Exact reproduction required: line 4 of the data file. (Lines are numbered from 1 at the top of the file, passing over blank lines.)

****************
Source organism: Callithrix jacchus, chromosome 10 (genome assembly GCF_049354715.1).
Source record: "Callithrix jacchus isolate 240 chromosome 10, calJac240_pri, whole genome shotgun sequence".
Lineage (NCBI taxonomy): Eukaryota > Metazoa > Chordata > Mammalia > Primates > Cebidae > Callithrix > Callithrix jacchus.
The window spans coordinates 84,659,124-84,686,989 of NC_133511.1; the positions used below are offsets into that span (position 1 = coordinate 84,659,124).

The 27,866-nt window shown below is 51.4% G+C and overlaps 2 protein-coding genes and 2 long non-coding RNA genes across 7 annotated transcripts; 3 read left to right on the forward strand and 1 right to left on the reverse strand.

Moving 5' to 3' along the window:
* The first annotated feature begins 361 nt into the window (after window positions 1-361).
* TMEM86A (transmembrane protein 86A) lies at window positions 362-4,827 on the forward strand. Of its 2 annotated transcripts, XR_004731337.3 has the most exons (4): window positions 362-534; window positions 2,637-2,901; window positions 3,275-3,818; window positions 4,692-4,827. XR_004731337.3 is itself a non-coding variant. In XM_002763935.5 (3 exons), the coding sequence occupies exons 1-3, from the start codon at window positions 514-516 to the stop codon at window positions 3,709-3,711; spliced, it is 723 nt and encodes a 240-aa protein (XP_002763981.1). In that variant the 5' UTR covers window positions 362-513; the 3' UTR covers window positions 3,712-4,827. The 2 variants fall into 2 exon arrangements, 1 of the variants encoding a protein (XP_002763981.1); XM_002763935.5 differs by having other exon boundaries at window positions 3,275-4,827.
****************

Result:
The window spans coordinates 84,659,124-84,686,989 of NC_133511.1; the positions used below are offsets into that span (position 1 = coordinate 84,659,124).